In either of the last two seasons, the Cougars lose this game. The Cougs played flat and let Baylor hang around until late in the fourth quarter when the Bears took the lead on an improbable fumble recovery that went back for a forty yard touchdown. Last year, that would have been it. The Cougs would have folded like a house of cards. They would've gone four and out and Baylor would have run out the clock for an immensely deflating WSU loss. Defeat from the jaws of victory and all that.
Not on Saturday. The WSU mantra coming into the season was "finish." That they did. With less than five minutes on the clock and the game on the line, the Cougar offense drove down the field and Loren Langley drilled the chip shot field goal from the one foot line on fourth down with fourteen seconds on the clock for the go-ahead points.
It does not matter that the Cougs were strongly favored coming in. This was a big win – the kind of gut check win that has eluded WSU for two seasons too long. Credit to Baylor, the Bears had something to do with the Cougar troubles. After the game, coaches and players were unanimous in saying that the Bears had far more offensive speed than the Cougars expected. The Cougars played a 3-4 lineup for most of the game and had trouble early. After the half time adjustments, WSU was able to get pressure in the Baylor pocket and totally disrupted the Baylor offense. All of Baylor's offensive points came in the first half, and Baylor was held to negative rushing yards on the game.
The Cougar offense had to overcome plenty of miscues. Coach Bill Doba said he had been concerned with how the Cougars traveled the night before, and the concerns were justified by flat play on the field. The running game sputtered, finishing the game with 51 net yards after having negative net yardage in the first half. Dropped catchable balls were a major problem and cost WSU points. Fumbled balls stalled the Cougs and very nearly cost WSU the game. Still, when it was all on the line with time ticking away the offense came through. It wasn't a pretty win, but it was a win – a gutty win that the Cougars can build on and feel good about.
1) The Cougar pass rush: After some initial sputters and adjusting, the Cougar defensive front stepped up big time and spent a lot of time in the Baylor backfield. WSU finished with 5 sacks, and four came from the D-line with Cory Evans collecting the fifth. On top of having a sack, Mkristo Bruce also snagged an interception in the first half.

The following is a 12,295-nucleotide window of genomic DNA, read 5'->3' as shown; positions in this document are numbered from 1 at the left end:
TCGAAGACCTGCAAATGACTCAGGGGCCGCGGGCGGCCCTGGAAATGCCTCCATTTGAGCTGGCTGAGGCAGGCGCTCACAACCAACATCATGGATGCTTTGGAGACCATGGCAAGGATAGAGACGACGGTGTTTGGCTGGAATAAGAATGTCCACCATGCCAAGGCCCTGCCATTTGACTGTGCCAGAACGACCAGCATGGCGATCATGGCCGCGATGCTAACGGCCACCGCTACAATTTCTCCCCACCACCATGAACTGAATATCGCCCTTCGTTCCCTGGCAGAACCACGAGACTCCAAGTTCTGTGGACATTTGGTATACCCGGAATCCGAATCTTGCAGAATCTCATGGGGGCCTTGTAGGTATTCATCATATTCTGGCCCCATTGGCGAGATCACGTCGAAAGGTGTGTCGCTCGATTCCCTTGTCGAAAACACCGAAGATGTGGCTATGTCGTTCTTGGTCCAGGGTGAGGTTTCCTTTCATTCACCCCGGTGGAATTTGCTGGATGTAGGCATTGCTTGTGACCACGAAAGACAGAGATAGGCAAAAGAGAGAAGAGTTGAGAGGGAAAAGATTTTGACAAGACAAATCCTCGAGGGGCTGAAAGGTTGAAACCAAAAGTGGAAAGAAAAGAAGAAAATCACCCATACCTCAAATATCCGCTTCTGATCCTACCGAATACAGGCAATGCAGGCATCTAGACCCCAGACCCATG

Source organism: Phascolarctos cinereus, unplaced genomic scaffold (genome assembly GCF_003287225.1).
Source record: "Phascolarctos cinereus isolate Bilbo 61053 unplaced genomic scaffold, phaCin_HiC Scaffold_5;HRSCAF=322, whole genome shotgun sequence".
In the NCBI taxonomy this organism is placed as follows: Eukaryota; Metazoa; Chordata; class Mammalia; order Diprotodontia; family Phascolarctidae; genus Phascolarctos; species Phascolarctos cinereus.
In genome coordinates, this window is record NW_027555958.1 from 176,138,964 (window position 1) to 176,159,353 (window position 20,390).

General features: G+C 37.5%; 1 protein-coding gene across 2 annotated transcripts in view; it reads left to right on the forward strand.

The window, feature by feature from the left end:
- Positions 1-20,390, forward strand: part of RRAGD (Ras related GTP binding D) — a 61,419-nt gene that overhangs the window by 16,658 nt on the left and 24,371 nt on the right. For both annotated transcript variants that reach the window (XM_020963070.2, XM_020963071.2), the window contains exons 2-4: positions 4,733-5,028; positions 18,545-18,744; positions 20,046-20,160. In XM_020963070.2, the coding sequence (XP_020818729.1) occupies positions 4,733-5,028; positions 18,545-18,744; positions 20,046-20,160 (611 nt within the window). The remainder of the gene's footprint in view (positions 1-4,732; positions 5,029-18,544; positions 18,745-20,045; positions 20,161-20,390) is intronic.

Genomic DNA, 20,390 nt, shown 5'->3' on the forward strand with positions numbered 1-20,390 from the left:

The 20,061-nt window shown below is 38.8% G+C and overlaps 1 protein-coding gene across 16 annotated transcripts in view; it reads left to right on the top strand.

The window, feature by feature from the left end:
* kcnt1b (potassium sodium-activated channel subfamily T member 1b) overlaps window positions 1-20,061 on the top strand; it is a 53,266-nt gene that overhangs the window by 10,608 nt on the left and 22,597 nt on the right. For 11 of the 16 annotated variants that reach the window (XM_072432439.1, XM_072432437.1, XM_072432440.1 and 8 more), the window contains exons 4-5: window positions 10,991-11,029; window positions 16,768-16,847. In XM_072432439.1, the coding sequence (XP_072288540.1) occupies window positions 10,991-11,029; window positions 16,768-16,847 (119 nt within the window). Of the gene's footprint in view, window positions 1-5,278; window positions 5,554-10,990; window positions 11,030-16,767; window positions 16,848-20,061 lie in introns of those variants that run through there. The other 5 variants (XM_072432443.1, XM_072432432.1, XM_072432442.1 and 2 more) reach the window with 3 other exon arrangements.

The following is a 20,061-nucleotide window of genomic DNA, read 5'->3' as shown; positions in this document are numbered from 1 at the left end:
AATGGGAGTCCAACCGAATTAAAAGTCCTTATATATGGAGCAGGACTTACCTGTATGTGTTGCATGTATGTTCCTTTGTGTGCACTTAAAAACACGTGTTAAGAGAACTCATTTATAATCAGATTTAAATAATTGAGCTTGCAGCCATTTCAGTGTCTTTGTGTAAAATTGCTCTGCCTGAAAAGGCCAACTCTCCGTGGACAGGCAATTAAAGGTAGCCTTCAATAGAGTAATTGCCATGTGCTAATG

2) Loren Langley: Coach Doba felt Langley looked shaky in warm-ups, and so shied away from a field goal attempt in the first half instead going for it – and failing to convert – on fourth and ten. With the game on the line, Langley stepped up big time and nailed the game winning field goal.
3) Defensive secondary: In the first half, the Baylor passing game gave the Cougs trouble as a result of the unexpected Bear speed. After getting acclimated, the secondary played strong. Most of the Baylor yardage came in the first half with the second half marked by big Cougar hits and good coverage. Tyron Brackenridge and Eric Frampton – who collected a fourth quarter pick – were standouts.
1) The running game: The Cougs had a very difficult time getting anything going on the ground. A team that rushed strong against both Auburn and Idaho ended with only 51 net yards.
2) Deep snaps: WSU again struggled with deep snaps. The most costly came on the first Cougar possession when a snap to punter Darryl Blunt sailed over his head and into the endzone, leading to a safety and Baylor's first points.
3) Bobby Byrd: Byrd's not here because he played bad. Instead, he's here because he was the sole Cougar listed on the post-game injury report. The injury looks to be to Byrd's MCL and was termed a "sprained" knee. Losing Byrd for any amount of time would hurt this season, although Derek Hunter played capably in relief.